A decade ago, school officials began implementing a long-term plan to put an increased focus on international studies, beginning an ESL program and starting Mandarin classes in the World Languages department. The students followed soon after - from Korea and China, Germany, Brazil, and even Afghanistan. This year, the school has had a large influx of Chinese students; two years ago, Koreans dominated the school's international population. The current pool of applications includes several from Albania.
"We have a buzz in the international setting," said Rose Hagan, head of school. "We've grown our own energy by virtue of our success."
Small Philadelphian details
Ask May Chen her favorite thing about Philadelphia, and she'll smile shyly.
"The people here are extremely friendly. I was shocked!" she said, laughing.
Chen is 15, a Shanghai native with pink-streaked hair who speaks quickly and enthusiastically in nearly unaccented English. It's her first year at Friends Select and her third in the United States; she spent two years at a boarding school in Connecticut before moving to Philadelphia. Like many fellow international students, she lives with a host family during the academic year.
Others, like Bekim Daku, a 17-year-old senior from Albania, live with parents or relatives who are already Philadelphia residents. A lucky six are staying at a downtown apartment building with professional live-in guardians.
Chen and other international students say that since arriving in the city, they've dealt with culture shock, but they speak of Philadelphia in almost universally glowing terms. The Italian Market and Old City are popular hot spots, although the food is "extremely different," Chen said. Many simply take pleasure in the little things: Students speak with fondness of minute Philadelphian details like streets named for trees.
Many of the international students heard about the school online and interviewed for coveted spots in the upper school via Skype. Administrators say they hold international students to the same academic standards as their American counterparts, and all those from abroad must have some level of fluency in English before arriving in Philadelphia. Administrators once had to cut a Skype interview short, said Sherry Claypool, director of upper school admissions, when a prospective student appeared on screen with a translator.
When they arrive, students are placed in ESL classes on top of their normal course load, learning not only to converse in English but also to analyze literature, write essays, and navigate cultural norms.
"In ESL 1, we're reading pieces of literature that would be included in a ninth-grade English class," said Anita Voluntad-DePace, who's been teaching ESL courses at Friends Select for 10 years. "We just might work through them a little slower."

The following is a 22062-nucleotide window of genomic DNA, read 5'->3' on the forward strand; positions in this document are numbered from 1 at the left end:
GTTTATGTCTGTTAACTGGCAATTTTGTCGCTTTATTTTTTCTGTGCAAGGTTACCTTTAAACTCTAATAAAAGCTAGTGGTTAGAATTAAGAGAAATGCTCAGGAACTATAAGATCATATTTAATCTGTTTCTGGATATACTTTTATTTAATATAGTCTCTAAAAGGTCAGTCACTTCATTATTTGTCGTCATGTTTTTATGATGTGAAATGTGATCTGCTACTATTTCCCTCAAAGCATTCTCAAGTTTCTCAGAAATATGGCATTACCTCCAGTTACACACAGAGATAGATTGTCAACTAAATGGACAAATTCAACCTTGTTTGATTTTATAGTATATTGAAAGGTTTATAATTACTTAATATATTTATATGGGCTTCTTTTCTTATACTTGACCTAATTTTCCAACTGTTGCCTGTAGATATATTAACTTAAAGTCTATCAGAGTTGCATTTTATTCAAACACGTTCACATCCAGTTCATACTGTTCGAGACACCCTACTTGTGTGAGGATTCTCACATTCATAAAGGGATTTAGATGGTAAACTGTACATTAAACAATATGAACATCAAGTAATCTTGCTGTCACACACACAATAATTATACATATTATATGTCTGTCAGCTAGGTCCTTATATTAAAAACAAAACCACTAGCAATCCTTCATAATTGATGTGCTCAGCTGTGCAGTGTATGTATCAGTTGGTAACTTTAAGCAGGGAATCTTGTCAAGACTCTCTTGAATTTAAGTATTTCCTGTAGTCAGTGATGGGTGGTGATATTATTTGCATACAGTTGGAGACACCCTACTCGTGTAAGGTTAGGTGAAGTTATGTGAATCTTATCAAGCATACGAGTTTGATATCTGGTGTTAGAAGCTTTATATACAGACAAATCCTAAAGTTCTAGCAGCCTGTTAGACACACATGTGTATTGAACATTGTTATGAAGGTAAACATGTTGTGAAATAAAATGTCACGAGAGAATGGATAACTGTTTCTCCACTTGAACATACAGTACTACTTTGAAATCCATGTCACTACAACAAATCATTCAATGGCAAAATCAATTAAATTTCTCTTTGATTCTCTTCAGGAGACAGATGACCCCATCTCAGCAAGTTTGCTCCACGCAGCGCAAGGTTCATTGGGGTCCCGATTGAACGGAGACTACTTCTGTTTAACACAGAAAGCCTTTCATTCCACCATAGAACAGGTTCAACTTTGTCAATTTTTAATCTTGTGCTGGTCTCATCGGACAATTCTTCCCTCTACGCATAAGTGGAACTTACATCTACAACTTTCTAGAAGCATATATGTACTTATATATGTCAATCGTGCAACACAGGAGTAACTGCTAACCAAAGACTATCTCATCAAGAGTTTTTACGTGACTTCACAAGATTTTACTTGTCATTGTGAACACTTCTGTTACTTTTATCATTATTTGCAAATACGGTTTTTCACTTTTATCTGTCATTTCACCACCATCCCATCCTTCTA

In a typical ESL class, Voluntad-DePace might assign students anything from editing one another's essays - last week, they were working on pieces inspired by a recent visit to Trenton's Grounds for Sculpture - to acting out a scene from Macbeth. Voluntad-DePace also works closely with other teachers to tailor lessons for native speakers and ESL students.
Kors, who teaches 11th- and 12th-grade history, says challenges for international students go beyond simple comprehension in the classroom.
"A lot of it is about making them feel at home here," he said. "It's very easy for international students to just hang out with each other. You want to draw students into mixed circles."
For some students, the classroom experience is markedly different from what they're used to at home.
"For international students, everything is kind of surprising," said Husseinali Akrami, an 18-year-old senior from Afghanistan. "At first, I was surprised that boys and girls sat in the same room."
Growing global middle class
Education experts say increased international enrollment at places like Friends Select is part of a growing trend among American private schools.
"The push is coming from China and India and Southeast Asia, and it's coming because there are people there who now have the means, the economic resources, to send their kids to these schools, because of the growing middle classes in those countries," said Irene McHenry, executive director of the Friends Council on Education, a Philadelphia organization that represents 82 Quaker schools around the country. "I think it's amazing that they look to the U.S. as having the best education system."
At Friends Select, administrators say many international students attend high school in the United States to increase their chances of getting into college here. And the presence of international students in the classroom, they say, has encouraged American students to consider majors in international studies after high school.
"It's clear in all trends in education - this is a global world," Hagan said. "No matter what business you look in, it's all about the international."
School officials say that having international students enriches all students' experience at Friends Select.
"Socially, at first, it's hard. They're high school students. They're terrified to make mistakes," Voluntad-DePace said. "But the kids are really welcoming. They embrace the international students here. It's not unusual to hear a kid in the hallway teaching his friends how to say something in Mandarin."
But whether international or American, Kors says, his students can always find themselves on common ground.
"They're all teenagers," he said, laughing. "ESL is not a category that takes them away from being teens."
Contact Aubrey Whelan at 215-854-2771, firstname.lastname@example.org, or follow @aubreyjwhelan on Twitter.